# Circle theorems: cyclic quadrilateral opposite angles

1. Thales. The easiest circle theorem.
2. Inscribed angle. The angle subtending a major arc is constant.
3. Cyclic quadrilateral - opposite angles sum to 180°. Plus minor arc.
4. Tangent radius. Blindingly obvious, but a slippery proof.
5. Alternate segment. Perhaps the most unintuitive.
6. Chord bisection by radius. The relevant angle is 90°.
7. Equal length tangents. For completeness.

A cyclic quadrilateral is one whose four vertices can be placed on the circumference of a circle. Not all quadrilaterals are cyclic.

## Two results

1. Opposite angles of a cyclic quadrilateral sum to 180°.
2. On the minor arc ∠BQA is constant.

From the inscribed angle theorem the angle a chord makes with a point on its major arc is constant. Putting this together with (1) leads immediately to (2).

## Try it yourself

We’ve seen this diagram before - for the inscribed angle theorem, where the point Q is not usually drawn. But here it allows us to draw a cyclic quadrilateral.

In the diagram below you can move around any point except O.

Before we do this, let’s think about the set up, to ensure we don’t fall into a diagram dependency trap.

Four points on a circle might appear to be awkwardly placed: perhaps all fall one side of a diameter. But in any situation we can draw a line between the first and third points, A and B, rotating the diagram so that the AB chord is horizontal.

We now have P on the major arc and Q on the minor arc. We do not know the length of AB, the exact positioning of P or Q or the angles ∠APB or ∠AQB.

But just have a play. Move A and B around until you’re happy. Then keep A and B fixed and move P and/or Q. Note that:

1. ∠APB is constant, as expected from the inscribed angle theorem.
2. ∠APB + ∠AQB = 180°.
3. ∠AQB is constant.

The proof at BBC bitesize - essentially summarized to the left - seems misleading. It assumes the constant angle on a minor arc result, but they have proved only the major arc result.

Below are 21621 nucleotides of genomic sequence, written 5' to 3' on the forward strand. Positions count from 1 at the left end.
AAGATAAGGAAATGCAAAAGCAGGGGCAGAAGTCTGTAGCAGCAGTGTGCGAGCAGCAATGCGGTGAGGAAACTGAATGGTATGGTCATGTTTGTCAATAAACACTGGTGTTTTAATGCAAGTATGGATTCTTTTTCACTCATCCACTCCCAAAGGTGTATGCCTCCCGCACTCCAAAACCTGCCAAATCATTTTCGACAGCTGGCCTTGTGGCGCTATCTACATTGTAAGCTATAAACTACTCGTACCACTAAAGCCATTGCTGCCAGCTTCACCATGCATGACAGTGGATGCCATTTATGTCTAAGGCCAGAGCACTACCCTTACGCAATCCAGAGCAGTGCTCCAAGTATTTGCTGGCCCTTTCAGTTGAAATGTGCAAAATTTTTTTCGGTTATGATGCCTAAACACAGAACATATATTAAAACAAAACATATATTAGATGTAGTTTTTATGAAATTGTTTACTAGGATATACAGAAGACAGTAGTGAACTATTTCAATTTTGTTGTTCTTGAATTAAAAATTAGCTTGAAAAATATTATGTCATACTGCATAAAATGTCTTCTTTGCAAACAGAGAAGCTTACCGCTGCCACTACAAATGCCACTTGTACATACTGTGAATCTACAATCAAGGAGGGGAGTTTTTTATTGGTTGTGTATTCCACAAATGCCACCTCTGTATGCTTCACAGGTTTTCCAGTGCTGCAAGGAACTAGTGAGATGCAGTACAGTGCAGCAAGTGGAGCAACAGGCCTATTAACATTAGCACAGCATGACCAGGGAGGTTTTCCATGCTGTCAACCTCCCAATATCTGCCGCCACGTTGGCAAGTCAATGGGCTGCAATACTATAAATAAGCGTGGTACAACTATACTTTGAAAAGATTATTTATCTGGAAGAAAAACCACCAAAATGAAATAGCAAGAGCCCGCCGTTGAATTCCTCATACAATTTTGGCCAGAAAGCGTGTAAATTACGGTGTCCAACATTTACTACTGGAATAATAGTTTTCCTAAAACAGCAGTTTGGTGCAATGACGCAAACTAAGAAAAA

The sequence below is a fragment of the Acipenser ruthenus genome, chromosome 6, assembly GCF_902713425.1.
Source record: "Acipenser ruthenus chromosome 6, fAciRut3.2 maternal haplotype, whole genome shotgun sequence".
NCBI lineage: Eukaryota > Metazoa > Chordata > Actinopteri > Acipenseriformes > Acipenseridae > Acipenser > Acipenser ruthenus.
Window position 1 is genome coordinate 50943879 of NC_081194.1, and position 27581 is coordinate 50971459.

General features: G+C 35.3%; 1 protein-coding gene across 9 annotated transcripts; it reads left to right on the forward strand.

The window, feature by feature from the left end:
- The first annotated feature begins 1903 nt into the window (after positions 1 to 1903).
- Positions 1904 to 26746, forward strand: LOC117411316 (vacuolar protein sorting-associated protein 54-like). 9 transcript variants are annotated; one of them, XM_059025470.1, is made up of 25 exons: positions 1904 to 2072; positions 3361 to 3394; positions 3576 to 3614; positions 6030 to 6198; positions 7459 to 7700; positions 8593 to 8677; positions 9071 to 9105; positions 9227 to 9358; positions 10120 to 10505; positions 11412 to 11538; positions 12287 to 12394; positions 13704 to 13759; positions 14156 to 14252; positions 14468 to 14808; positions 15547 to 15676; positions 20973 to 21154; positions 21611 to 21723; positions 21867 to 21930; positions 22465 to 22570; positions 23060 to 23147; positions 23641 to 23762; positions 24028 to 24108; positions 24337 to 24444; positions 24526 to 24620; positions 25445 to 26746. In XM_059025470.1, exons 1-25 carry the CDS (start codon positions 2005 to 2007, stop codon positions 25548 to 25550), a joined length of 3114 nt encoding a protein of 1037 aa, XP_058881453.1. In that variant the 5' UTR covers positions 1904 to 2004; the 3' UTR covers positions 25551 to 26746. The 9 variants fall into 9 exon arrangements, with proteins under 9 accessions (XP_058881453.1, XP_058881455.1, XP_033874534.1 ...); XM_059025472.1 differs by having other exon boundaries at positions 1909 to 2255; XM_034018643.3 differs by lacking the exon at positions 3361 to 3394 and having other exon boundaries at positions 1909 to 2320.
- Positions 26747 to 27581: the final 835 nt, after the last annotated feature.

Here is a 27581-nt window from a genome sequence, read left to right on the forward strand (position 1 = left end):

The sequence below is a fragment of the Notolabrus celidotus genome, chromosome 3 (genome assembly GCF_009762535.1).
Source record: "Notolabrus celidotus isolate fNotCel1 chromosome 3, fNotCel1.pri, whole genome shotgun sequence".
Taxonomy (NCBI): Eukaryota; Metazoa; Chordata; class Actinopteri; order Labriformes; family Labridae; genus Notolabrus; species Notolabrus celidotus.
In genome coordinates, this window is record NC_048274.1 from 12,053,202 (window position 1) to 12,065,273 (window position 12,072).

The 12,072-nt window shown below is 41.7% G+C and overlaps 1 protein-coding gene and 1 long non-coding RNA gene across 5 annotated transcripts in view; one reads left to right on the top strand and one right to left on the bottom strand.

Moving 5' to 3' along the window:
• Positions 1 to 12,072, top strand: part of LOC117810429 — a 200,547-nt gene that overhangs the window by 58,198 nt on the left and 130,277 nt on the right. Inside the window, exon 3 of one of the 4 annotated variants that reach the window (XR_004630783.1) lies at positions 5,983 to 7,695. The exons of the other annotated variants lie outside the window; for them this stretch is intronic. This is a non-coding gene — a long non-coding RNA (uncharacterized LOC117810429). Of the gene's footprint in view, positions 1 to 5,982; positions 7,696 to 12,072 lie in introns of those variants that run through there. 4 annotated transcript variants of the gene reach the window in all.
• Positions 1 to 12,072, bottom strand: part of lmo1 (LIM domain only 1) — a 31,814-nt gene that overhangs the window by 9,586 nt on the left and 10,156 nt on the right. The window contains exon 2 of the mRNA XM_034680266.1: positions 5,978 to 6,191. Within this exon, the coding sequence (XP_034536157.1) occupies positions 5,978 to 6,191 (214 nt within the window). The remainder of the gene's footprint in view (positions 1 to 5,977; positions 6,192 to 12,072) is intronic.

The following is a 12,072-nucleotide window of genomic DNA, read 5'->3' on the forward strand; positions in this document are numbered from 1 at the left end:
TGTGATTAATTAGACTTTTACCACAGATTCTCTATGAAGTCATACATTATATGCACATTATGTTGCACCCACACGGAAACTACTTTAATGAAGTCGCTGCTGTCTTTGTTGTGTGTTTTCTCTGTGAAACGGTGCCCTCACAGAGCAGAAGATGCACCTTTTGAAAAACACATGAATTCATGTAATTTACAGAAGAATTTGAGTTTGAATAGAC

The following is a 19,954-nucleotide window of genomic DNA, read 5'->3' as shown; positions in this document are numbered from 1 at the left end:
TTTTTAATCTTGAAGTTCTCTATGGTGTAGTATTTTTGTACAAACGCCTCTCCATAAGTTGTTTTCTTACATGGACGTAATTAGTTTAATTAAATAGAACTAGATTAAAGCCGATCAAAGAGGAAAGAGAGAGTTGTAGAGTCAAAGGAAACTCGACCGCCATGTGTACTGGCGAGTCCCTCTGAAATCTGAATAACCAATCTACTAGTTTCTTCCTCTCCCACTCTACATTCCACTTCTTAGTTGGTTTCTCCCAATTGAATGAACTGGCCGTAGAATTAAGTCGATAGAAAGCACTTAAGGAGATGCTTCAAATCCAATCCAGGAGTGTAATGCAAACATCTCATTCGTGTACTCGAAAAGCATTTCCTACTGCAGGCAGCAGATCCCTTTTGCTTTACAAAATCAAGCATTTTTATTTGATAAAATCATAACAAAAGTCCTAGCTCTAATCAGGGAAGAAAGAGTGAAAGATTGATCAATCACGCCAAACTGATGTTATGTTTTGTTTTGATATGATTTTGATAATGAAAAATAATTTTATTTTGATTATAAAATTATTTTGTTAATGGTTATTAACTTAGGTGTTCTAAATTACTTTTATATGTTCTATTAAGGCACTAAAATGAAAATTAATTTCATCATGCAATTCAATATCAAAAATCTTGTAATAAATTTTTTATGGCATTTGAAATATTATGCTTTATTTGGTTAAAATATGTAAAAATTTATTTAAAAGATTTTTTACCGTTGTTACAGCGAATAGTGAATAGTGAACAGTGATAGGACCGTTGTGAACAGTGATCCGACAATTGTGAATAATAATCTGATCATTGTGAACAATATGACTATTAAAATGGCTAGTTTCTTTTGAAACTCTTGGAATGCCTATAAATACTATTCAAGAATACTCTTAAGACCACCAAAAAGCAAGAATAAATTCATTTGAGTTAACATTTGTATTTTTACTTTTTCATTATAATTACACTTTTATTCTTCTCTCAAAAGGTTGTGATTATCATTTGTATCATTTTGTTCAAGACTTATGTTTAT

The problem is that the x and 2x parts have not been justified, nor is it obvious why we can assume that O is inside ΔCEF.

Our proof is quite different.

This is my own proof, though it would be a surprise if it existed nowhere else.

From the inscribed angle theorem we know that ∠APB is constant (= α say) as P varies over the major arc. For any given Q this means that ∠APB + ∠AQB is constant as P varies over the major arc.

This means that we are allowed to choose P conveniently. This is a rather neat reversal of my normal diagram dependency proof critique.

We choose P so that O lies within the ΔAPB. We draw additional radii OP and OQ. We then have four isosceles triangles. We set their equal angles α, β, γ, and δ as shown.

The sum of the angles in the four triangles is also the sum of the labelled angles plus those around the centre of the circle. So 4*180° = 360° + 2(α + β + γ + δ).

Rearranging, we have 180° = (α + β) + (γ + δ) = ∠APB + ∠AQB, as required. ∎

## The angle on minor arc proof

We knew that on the major arc ∠APB is constant. We now know that ∠APB + ∠AQB is constant and equal to 180°. We deduce that on the minor arc ∠AQB is constant and is equal to 180° - ∠APB.

## Where next?

After all that excitement it’s time for the technical tangent radius theorem.